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BackgroundEconomic growth in low- and middle-income countries (LMIC) has raised interest in how disease burden patterns are related to economic development. Meanwhile, poverty-related diseases are considered to be neglected in terms of research and development (R&D).ObjectivesDeveloping intuitive and meaningful metrics to measure how different diseases are related to poverty and neglected in the current R&D system.DesignWe measured how diseases are related to economic development with the income relation factor (IRF), defined by the ratio of disability-adjusted life-years (DALYs) per 100,000 inhabitants in LMIC versus that in high-income countries. We calculated the IRF for 291 diseases and injuries and 67 risk factors included in the Global Burden of Disease Study 2010. We measured neglect in R&D with the neglect factor (NF), defined by the ratio of disease burden in DALYs (as percentage of the total global disease burden) and R&D expenditure (as percentage of total global health-related R&D expenditure) for 26 diseases.ResultsThe disease burden varies considerably with the level of economic development, shown by the IRF (median: 1.38; interquartile range (IQR): 0.79-6.3). Comparison of IRFs from 1990 to 2010 highlights general patterns of the global epidemiological transition. The 26 poverty-related diseases included in our analysis of neglect in R&D are responsible for 13.8% of the global disease burden, but receive only 1.34% of global health-related R&D expenditure. Within this group, the NF varies considerably (median: 19; IQR: 6-52).ConclusionsThe IRF is an intuitive and meaningful metric to highlight shifts in global disease burden patterns. A large shortfall exists in global R&D spending for poverty-related and neglected diseases, with strong variations between diseases.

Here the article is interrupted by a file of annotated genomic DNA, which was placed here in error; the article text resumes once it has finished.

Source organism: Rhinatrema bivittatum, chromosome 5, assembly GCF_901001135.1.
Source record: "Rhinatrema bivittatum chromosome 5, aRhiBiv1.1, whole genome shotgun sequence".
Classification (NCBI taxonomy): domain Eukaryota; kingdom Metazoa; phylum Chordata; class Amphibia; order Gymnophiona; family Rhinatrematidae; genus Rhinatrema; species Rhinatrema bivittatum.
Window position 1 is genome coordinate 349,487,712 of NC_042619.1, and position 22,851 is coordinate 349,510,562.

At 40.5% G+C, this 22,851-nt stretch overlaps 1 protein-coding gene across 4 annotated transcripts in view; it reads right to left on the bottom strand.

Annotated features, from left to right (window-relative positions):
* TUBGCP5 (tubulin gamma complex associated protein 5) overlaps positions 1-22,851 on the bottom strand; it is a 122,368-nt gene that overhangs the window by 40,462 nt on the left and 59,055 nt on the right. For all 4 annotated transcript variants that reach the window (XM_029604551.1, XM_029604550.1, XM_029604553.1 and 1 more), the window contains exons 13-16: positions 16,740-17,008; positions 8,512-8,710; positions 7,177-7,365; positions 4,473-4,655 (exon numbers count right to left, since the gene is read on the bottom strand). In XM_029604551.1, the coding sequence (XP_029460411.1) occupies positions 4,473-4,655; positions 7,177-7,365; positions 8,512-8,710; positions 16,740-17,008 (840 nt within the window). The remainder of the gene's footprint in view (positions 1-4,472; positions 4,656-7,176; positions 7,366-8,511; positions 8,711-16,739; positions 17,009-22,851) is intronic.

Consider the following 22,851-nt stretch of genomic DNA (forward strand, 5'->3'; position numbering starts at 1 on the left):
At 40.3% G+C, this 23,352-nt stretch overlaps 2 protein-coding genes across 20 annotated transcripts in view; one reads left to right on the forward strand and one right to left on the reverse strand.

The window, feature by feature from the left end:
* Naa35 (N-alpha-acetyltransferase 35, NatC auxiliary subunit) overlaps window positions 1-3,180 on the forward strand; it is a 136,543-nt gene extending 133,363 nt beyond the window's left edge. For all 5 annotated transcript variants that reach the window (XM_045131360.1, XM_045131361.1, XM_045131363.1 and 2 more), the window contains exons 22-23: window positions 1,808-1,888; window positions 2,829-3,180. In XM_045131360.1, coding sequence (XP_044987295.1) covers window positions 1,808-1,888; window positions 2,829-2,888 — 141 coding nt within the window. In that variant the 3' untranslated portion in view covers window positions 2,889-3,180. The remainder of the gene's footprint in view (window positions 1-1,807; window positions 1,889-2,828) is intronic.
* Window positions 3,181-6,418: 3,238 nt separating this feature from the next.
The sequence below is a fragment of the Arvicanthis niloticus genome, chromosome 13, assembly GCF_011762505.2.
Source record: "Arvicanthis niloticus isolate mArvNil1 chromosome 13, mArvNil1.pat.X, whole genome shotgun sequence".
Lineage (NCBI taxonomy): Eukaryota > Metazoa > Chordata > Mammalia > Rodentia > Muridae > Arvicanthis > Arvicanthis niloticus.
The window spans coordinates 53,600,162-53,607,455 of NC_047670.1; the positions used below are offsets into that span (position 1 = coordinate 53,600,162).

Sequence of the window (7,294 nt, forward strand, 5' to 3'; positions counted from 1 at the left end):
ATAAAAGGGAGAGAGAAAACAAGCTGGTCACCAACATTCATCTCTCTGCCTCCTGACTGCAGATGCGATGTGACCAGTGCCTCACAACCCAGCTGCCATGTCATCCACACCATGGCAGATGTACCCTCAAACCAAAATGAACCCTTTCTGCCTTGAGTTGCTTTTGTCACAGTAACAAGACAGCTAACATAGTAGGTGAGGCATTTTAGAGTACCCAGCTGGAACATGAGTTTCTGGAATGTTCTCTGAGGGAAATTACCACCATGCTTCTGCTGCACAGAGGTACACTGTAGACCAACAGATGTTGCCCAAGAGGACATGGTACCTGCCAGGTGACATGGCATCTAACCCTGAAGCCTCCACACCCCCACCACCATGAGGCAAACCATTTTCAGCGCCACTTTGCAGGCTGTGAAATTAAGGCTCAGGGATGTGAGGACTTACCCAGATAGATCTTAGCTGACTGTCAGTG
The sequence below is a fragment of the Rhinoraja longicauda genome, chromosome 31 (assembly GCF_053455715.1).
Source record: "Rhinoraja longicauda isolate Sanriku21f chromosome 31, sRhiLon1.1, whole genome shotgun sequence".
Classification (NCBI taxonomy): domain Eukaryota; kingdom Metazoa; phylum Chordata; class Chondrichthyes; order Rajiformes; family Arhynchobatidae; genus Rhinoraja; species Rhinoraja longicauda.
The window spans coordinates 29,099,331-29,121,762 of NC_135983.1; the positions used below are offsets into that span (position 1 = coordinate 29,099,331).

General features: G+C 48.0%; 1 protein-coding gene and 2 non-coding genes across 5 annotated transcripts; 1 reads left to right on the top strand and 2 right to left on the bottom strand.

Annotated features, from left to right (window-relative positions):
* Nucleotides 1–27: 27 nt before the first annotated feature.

Original publication

DOI

10.3402/gha.v8.25818

Type

Journal article

Journal

Global health action

Publication Date

22/01/2015

Volume

8

Addresses

Faculty of Medicine, Technische Universität München, Munich, Germany; Universities Allied for Essential Medicines Europe e.V. (UAEM), Berlin, Germany; peter.philipsborn@alumni.lse.ac.uk.

Keywords

Humans, Wounds and Injuries, Risk Factors, Biomedical Research, Developing Countries, Poverty, Socioeconomic Factors, World Health Organization, Economic Development, Neglected Diseases, Global Health